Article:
DeWalt Compact Table Saw


The DW745 10-inch table saw transports easily and gets the job done.


When I started in the trades, contractor saws were heavy and required two people to tote around. Whoever introduced the small, portable table saw certainly made jobsite ripping easier. Because of the need for accuracy, production, and performance, a good portion of our work is pre-cut in the shop on a cabinet saw, but there are many instances where jobsite cutting is mandatory. Just as I was starting to look for a replacement for my old, small bench-top saw, hoping to find something smaller, lighter, and easier to transport, I got the opportunity to test the new DeWalt DW745 10-inch portable table saw, and I'm glad I did.

Setup & Power

We took the DW745 out to a job where we were building a fence and arbor, and while the soft Western cedar didn't really test the power of the motor, it was a chance to check out the saw's features, performance, and portability.

Setup was simple. Right out of the box I plugged it in and started cutting. The only thing I really checked was the accuracy of the measuring scale, which was close enough for the work we were doing.

Curious about the power under the hood, I took the DW745 into my shop for a day of cutting tougher materials, including 4/4 ipe decking and 8/4 maple. I figured these hardwoods would show me what this saw is capable of. With a good blade, the saw cut fairly well, but the motor bogged down a bit, not unusual given the materials. But when put onto a jobsite with its easy portability and setup, to rip into framing lumber and trim materials, this saw fit right in.


Because of its smaller size, DeWalt markets the DW745 primarily to flooring installers and trim carpenters. It has a 15-amp motor, which DeWalt told me is approximately 3.6 hp (portable tools typically are not given a horsepower rating because they use universal rather than induction motors). DeWalt says they ship the saws with a thin-kerf blade because they are inexpensive and readily available. I find that cheaper thin-kerf blades like to wander in the cut, especially when cutting thicker hardwoods, so do yourself a favor and put a standard 10-inch blade on the saw; you'll sacrifice a little speed, but you'll gain some accuracy.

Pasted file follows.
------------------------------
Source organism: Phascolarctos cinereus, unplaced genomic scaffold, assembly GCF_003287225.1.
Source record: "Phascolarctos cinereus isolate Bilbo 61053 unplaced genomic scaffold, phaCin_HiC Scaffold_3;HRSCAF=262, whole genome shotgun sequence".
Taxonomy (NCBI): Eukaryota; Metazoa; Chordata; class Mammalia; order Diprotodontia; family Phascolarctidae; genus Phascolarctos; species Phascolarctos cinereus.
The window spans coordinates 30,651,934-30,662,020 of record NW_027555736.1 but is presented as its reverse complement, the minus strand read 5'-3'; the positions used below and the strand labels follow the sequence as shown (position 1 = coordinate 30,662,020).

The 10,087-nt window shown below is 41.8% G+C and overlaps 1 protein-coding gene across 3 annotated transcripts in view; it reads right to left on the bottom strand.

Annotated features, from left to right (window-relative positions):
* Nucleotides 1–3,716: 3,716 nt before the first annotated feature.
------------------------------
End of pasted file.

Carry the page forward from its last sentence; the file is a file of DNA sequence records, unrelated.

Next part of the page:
The DW745 has a rack-and-pinion fence with an adjustable scale that allows 16-inch rips to the right of the blade and 12-inch rips to the left. The rack-and-pinion system is nice because the fence is attached to the rails at the front and back of the table, which aids in keeping the fence parallel to the blade. I liked the way the fence was tight to the table, which enabled me to cut 1/8-inch hardboard without it binding.

Another unique feature on the fence is a flip-down material support for cutting beyond the table's capacity. It creates a small shelf for the material next to the fence. I tested this on wider rips and it worked great, but found most materials didn't really need it.

Like its competitors, DeWalt's saw has a plastic body. The DW745 has a steel roll cage that protects the saw body from jobsite exposure, a feature I really liked. In addition, it has two rubber feet in the front and two levelers in the back that allowed me to secure the saw on uneven surfaces.

The tabletop is cast aluminum with a coating that is designed to minimize friction and help eliminate glare. Material slid over the saw just fine, but I really did not notice a difference compared to standard aluminum tops. I suppose the real test would be after a couple years when the table has been scratched and dinged.

A token miter gauge for cross-cutting is included in the package, but this saw does not excel at that type of cutting. Though the DW745 does not have a storage slot for the miter gauge, it does have a space to wrap the cord, wrench storage, and an onboard push-stick.


The saw weighs 45 pounds and has large, very comfortable handholds on both sides of the table, making it easy to carry. I could fit through most doorways holding both handles, but the saw is light enough that I could have carried it holding just one if necessary. I also was pleased to discover how well it fit behind the seat in the truck cab with the fence removed.

There's a large on/off switch that pulls to turn on and pushes to turn off–a nice safety feature. The hand crank to raise the blade worked smoothly; a quick-release clamp allows adjustment for right-tilt angles by manually pushing the lever connected to the motor assembly up to the desired angle. Changing blades is simple: A quick turn of a Phillips-head screw releases the throat plate.

For dust collection, there is a metal shroud that houses the saw blade and a 2-1/4-inch port on the back of the saw designed to accept standard vacuum hoses. Without a vacuum attached, however, I noticed that the housing clogged when cutting wet wood.


I can only say good things about the DW745's overall performance. It's small in size, but not in features or convenience. For companies like mine that do a wide variety of jobs, both in size and location, you can't beat the portability, accuracy, and price of the DW745 table saw. Now if they would just come out with the stand...

DeWalt DW745 compact table saw: $369. 800-433-9258.

–David Getts is an architectural woodworker, remodeler, and author. He owns David Getts Design in Seattle.